Miami Immigration Lawyer Points out Deferred Action For Childhood Arrivals Program Backfired Spectacularly
Miami, FL (Law Firm Newswire) November 14, 2013 – The DREAM Act says one thing. The young man nearly deported once and forced to leave later, because of application backlogs, despairs for the future of other Dreamers.
“Many Floridians have heard about Juan Gomez, an undocumented immigrant and a Miami high school teen who had just graduated from high school in 2007. Immigration officials came knocking on his door and were set to deport him and his whole family back to Colombia. His classmates pulled out all the stops with social media to keep him in Miami. It worked. He stayed,” outlined Larry Rifkin, a Miami immigration lawyer and managing partner at Rifkin & Fox-Isicoff, with law offices in Miami, Florida and Orlando, Florida. However, his parents were deported, leaving Gomez and his brother without a family.
Gomez then won a full scholarship to Georgetown University and got a high paying job in New York City. He was a strong advocate for the DREAM Act, even telling others his story on Capitol Hill. Then in September 2013, his temporary work permit expired and his application for a new one was snarled up in a pile of other requests from young immigrants. Gomez, who is also supporting his family, had to leave the U.S. and find work in Brazil. There is virtually no chance he will return to the U.S.A. His dream became a nightmare.
The DREAM Act had good intentions and more than 430,000 applications have been approved under the auspices of the program. However, thousands more, like Gomez’s are backlogged with no clear timeline on approval. Those still waiting are dealing with delays of up to ten months or more, which definitely puts a crimp in plans for their future.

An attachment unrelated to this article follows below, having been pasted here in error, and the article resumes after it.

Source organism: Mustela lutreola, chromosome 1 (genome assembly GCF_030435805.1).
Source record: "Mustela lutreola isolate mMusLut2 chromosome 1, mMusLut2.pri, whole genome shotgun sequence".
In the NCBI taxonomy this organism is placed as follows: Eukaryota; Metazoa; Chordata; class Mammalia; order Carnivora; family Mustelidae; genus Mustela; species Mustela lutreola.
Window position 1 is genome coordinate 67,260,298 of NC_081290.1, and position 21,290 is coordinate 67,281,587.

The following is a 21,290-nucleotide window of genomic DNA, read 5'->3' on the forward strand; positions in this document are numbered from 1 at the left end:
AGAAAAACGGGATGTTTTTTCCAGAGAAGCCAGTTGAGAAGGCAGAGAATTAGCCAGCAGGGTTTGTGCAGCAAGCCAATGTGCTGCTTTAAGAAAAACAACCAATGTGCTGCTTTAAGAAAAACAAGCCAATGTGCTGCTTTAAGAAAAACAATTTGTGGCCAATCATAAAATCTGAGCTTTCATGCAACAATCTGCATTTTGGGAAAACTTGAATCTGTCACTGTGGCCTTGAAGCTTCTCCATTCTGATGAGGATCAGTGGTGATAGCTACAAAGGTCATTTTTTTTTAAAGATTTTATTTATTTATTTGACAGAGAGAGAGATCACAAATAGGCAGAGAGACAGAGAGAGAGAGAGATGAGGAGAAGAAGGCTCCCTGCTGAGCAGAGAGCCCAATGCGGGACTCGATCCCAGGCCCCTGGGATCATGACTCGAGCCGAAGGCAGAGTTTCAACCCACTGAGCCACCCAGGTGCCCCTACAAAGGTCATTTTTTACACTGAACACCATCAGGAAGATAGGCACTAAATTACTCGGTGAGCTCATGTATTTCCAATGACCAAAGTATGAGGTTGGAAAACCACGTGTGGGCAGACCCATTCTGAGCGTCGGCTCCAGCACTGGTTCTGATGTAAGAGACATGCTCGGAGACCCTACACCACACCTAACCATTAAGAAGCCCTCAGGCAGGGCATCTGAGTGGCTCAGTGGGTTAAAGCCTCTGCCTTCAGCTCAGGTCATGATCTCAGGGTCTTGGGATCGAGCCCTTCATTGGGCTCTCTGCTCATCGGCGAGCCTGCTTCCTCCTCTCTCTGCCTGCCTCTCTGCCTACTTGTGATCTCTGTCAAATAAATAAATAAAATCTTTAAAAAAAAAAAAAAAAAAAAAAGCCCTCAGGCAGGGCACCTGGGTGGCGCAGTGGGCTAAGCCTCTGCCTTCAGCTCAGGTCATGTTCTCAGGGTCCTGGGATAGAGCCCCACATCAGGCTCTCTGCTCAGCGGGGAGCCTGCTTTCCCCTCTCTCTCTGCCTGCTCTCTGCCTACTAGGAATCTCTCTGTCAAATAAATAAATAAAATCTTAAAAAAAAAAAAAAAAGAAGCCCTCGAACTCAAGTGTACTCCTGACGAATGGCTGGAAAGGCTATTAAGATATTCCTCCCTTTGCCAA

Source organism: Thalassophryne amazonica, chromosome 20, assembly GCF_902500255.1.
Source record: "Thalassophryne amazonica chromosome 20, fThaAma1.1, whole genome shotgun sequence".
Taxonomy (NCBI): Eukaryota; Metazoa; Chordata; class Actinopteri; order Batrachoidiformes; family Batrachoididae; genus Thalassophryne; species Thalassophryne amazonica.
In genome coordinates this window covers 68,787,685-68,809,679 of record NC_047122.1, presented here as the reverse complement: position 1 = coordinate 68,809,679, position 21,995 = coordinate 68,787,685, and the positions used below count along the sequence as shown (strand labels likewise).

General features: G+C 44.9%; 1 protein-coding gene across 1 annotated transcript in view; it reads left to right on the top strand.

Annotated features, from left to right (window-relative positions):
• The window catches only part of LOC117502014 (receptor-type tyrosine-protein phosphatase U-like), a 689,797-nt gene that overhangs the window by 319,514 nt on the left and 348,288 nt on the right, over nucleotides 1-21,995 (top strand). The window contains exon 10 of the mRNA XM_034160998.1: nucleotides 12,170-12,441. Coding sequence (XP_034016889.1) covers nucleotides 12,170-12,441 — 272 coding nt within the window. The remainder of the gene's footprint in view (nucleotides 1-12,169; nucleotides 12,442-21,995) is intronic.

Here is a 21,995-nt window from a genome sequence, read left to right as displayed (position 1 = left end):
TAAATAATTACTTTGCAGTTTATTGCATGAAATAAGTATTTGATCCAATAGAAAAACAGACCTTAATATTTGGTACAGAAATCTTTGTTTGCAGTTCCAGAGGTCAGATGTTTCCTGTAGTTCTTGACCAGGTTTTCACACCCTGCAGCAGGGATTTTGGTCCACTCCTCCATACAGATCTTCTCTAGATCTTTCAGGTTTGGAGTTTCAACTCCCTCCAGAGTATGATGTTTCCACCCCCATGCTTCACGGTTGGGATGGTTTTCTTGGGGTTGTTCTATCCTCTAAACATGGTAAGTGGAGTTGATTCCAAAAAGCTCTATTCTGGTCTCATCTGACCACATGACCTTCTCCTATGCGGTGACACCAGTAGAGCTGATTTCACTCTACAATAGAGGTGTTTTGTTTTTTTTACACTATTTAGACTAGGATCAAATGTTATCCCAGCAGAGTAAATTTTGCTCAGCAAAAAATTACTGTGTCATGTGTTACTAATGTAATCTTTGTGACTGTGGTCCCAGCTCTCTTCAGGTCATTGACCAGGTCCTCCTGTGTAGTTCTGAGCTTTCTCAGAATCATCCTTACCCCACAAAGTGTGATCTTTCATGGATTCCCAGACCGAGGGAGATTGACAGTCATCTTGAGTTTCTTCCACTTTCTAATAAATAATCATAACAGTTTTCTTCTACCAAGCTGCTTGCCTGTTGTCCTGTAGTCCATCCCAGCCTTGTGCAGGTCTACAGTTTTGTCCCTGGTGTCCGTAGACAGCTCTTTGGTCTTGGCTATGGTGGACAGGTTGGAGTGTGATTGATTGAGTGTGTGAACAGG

“It’s delays like this that point out clearly that there is a need for wide-scale immigration reform,” added Rifkin. “Unless and until Congress deals with this issue, thousands of young people will not be able to achieve their potential, and many of them will be deported or leave. The U.S. then loses some find minds. Ironic, considering we trained them and can then no longer take advantage of their contributions back to the country’s economy.”
As things stand, since Gomez was forced to return to Colombia, he faces not being able to return to the very country he called home; a country that trained him and ultimately offered him several scholarships that allowed him to graduate magna cum laude. He is barred from coming back for ten years because he overstayed his expired work permit, even though it was through no fault of his own.
“How people think this is justice and fairness is just incomprehensible,” said Rifkin. “We’re bleeding highly trained people due to the fact that the government does not seem to know what the right hand is doing while the left hand acts. If immigration reform were finally signed in, would that solve these issues? Hardly. There would still be a massive backlog of applications. For now, it appears to be a problem without a reasonable solution.”